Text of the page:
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Release: May 21, 1999

Second member of UI Iowa Playwrights Workshop is invited to O'Neill Theater Center

IOWA CITY, Iowa -- Iowa Playwrights Workshop graduate student Kirsten Greenidge has been invited to develop her play "Josephine 65" this summer at the 1999 National Playwrights Conference at the Eugene O'Neill Theater Center in Waterford, Conn.

Greenidge is the second University of Iowa student whose work has been selected for the Eugene Center this season. Levy "Lee" Simon, Jr., was invited to the O'Neill Festival as the winner of the American College Theatre Festival's Lorraine Hansberry Award for his play, "The Bow Wow Club."

Greenidge's play is an African-American gothic drama about the relationship between two families in a small New England town.

A native of Arlington, Mass., Greenidge is a first-year student in the Iowa Playwrights Workshop. She has a bachelor's degree in U.S. history from Wesleyan University in Middletown, Conn. Her play "each loop like you mean it" was produced in the Iowa Playwrights Festival this spring.

Greenidge has performed at Wheelock Family Theatre in Boston and studied playwriting with UI alumna Darrah Cloud. She is member of the Dramatists Guild, and her plays have received the Wesleyan Playwright's Advancement Award, spots in the Playwright's Platform Summer Festival of New Plays, and finalist recognition for the Do Gooder Productions New Plays Contest and the Prince Williams Sound Play Lab in Alaska.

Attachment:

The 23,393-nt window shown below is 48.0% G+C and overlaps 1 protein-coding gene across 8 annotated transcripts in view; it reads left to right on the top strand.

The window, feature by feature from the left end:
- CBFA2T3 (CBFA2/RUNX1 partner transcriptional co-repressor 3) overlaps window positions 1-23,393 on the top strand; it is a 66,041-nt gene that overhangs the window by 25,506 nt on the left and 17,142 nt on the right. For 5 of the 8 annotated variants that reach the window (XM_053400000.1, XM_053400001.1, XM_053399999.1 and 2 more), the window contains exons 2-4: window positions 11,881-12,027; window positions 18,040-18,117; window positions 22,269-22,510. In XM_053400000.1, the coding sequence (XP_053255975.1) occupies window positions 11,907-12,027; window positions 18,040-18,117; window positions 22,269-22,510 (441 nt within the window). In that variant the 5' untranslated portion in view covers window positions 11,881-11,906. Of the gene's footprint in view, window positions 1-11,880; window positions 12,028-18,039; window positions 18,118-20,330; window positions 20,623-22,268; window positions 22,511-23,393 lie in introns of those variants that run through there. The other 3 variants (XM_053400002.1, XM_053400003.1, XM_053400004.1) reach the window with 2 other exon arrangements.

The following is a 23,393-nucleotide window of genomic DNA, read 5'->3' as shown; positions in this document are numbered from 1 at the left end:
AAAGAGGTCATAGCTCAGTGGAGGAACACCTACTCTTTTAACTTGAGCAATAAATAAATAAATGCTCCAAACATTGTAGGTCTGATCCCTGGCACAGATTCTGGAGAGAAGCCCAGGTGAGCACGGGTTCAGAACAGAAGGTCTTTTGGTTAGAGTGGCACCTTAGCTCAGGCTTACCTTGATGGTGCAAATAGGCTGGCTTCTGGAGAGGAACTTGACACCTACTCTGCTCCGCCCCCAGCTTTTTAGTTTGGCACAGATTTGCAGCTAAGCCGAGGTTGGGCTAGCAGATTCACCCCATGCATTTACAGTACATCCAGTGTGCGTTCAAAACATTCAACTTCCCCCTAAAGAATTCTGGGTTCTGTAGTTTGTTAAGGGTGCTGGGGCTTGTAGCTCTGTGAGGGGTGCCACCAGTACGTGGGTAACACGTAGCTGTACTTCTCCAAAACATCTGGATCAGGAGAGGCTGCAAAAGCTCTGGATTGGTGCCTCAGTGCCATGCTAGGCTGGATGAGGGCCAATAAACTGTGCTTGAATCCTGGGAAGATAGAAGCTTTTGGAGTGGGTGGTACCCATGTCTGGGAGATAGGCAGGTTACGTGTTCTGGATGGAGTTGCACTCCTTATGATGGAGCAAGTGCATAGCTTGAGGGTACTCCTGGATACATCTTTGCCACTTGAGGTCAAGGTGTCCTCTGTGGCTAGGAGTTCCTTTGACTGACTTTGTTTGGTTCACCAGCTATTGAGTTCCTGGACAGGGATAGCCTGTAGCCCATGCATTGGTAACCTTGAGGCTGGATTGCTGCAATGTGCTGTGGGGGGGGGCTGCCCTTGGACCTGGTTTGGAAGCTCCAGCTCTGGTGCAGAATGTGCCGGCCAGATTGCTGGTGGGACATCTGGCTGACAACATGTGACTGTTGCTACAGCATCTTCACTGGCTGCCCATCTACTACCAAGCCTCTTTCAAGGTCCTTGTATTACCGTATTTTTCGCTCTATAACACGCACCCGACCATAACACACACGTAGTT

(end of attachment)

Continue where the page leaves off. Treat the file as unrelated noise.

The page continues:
The prestigious National Playwrights Conference (NPC) was established in 1964 and is dedicated to the development of talented playwrights and their work. Over the years NPC has nurtured more than 480 playwrights and almost 500 plays through an intensive month-long residency of work with professional directors, dramaturgs and Equity actors.

Approximately 1,200-1,500 manuscripts are submitted for consideration each season. After selection, the playwrights spend the time until the conference to further develop their plays. They participate in a pre-conference event where the playwrights read their plays to each other and the conference artistic staff. They then consult further with the artistic director and their assigned directors and dramaturgs concerning the direction and further development of their plays.

A company of Equity actors is assembled to bring each work to life. Each play receives four or five days of rehearsal during which playwrights are encouraged to rewrite based on observing the interaction of the actors with their scripts. Finally each work is given two staged readings before a public audience consisting of both professionals and the general public.